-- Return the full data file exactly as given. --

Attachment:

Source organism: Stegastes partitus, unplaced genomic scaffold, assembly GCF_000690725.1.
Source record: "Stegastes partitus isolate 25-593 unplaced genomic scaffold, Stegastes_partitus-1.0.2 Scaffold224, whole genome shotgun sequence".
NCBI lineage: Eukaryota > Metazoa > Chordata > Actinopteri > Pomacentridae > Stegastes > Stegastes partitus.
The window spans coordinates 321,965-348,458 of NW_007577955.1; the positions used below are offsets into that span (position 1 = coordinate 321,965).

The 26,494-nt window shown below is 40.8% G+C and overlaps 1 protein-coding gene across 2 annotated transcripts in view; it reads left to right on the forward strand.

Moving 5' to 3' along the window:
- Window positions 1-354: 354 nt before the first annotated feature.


Source organism: Stegastes partitus, unplaced genomic scaffold, assembly GCF_000690725.1.
Source record: "Stegastes partitus isolate 25-593 unplaced genomic scaffold, Stegastes_partitus-1.0.2 Scaffold224, whole genome shotgun sequence".
NCBI lineage: Eukaryota > Metazoa > Chordata > Actinopteri > Pomacentridae > Stegastes > Stegastes partitus.
The window spans coordinates 321,965-348,458 of NW_007577955.1; the positions used below are offsets into that span (position 1 = coordinate 321,965).

The 26,494-nt window shown below is 40.8% G+C and overlaps 1 protein-coding gene across 2 annotated transcripts in view; it reads left to right on the forward strand.

Moving 5' to 3' along the window:
- Window positions 1-354: 354 nt before the first annotated feature.